51. 51. Dyskinesia• Chorea – Brisk , graceful series of sucessice involuntary movements of considerable complexity which resemble fragments of porpuseful voluntary movements – Distal portions of extremities (unlike ballismus), face, tounge and delutional musculature – Associated wit hypotonus – Sydenham’s chorea with RHD – complete recovery – Hunting ton’s disease – choreiform movements and progressive dementia• Ballism – A voilent , forceful, flinging movement, involves primarily prox.muscle – Represents most voilent form of dyskinesia – Almost always associated with discrete lesions in STN – Associated with marked hypotonus
  52. 52. DYSKINESIA - NEURAL MECHANISMS• Dyskinesia with excessive muscle tone = positive symptoms• Believed to be result of release phenomena= a lesion in one stucture removes the controlling and regulating influences which was previously exerted another neural mechanism.• This forms the basis of neurosurgical attempts to alleviate or abolish dyskinesia and rigidity without producing paresis. • Patients with paralysis agitans exhibit mask like face, infrequent eye blinking, slowness of movement, stooped posture, loss of associated movements = negative symptoms = due to destroyed neural structures
  53. 53. Basal ganglion lesions in Psychiatric Diseases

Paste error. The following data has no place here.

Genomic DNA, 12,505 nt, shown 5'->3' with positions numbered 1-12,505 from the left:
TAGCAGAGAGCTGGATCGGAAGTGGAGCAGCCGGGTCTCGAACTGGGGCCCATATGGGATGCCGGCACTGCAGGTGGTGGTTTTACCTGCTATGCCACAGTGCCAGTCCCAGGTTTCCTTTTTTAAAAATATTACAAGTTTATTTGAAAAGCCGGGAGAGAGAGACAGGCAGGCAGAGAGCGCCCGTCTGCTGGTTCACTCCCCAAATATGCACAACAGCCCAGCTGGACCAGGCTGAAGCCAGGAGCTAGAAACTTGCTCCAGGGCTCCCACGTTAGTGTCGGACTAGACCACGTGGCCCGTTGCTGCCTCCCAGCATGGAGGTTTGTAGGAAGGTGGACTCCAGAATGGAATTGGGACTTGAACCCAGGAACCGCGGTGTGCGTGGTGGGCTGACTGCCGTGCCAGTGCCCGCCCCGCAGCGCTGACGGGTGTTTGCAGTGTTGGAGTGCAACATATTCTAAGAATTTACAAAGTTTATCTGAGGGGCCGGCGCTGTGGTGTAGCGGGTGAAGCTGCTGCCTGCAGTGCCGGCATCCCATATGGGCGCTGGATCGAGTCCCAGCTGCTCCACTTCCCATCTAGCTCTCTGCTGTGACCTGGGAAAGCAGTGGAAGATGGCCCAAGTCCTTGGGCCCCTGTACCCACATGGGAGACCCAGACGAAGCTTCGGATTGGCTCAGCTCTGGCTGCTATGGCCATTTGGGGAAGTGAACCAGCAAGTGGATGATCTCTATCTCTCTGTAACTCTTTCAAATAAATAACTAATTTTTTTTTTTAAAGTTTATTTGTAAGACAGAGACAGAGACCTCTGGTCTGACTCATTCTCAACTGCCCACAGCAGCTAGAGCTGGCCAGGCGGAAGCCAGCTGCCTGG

54. 54. Basal ganglion lesions in Psychiatric Diseases• MDD : – One abnormality commonly observed in the depressive disorders is increased frequency of hyperintensities in subcortical regions such as periventricular regions, the basal ganglia, and the thalamus.• TICS : – Tics are defined as sudden rapid recurrent non-rhythmic stereotyped movements, gestures, or utterances, which may affect any part of the body, and typically mimic some aspects or fragments of normal behaviour. – Tourettes disorder = a diffuse process in the brain involving corticostriatothalamicortical (CSTC) pathways in the basal ganglia, striatum, and frontal lobes. – Several neurotransmitters and neuromodulators have been implicated, including dopamine, serotonin, and endogenous opioids. – Volumetric MRI studies = decreased volume of the basal ganglia – Typical neuroleptic medications block postsynaptic D2 (dopamine) receptors in the basal ganglia, decreasing dopaminergic input from the substantia nigra and ventral tegmentum and thus reducing tics.
  55. 55. Basal ganglion lesions in Psychiatric Diseases• ADHD : – Although the etiology of ADHD yet has to be determined, there is a growing consensus that the condition involves functional and anatomical dysfunction in the brains frontal cortex and basal ganglia segments of the cortico-basal ganglia-thalamo-cortical circuitry. – These areas support the regulation of attentional resources, the programming of complex motor behaviors, and the learning of responses to reinforcement.• OCD: – obsessive–compulsive symptoms could be associated with neurological disorders of motor control, including Tourettes disorder, Huntingtons disease, Parkinsons disease, as well as traumatic or infectious lesions of the basal ganglia – PET and functional MRI have generally demonstrated metabolic abnormalities in the circuits involving orbitofrontal/cingulate cortex and the basal ganglia—most particularly the caudate nuclei—in obsessive–compulsive patients. – Studies done at rest and during symptom provocation = selective increases in regional blood flow in the caudate and orbitofrontal cortex, which correlated with symptom intensity.
  56. 56. Reference• Kaplan and Saddock CTP 9th Ed• Malcom B Carpenter Neuroanatomy 3rd Ed• Atlas of the Human Brain and Spinal Cord (Jones & Bartlett, 2008)• OTP 2003Ed• Internet
  57. 57. Thank you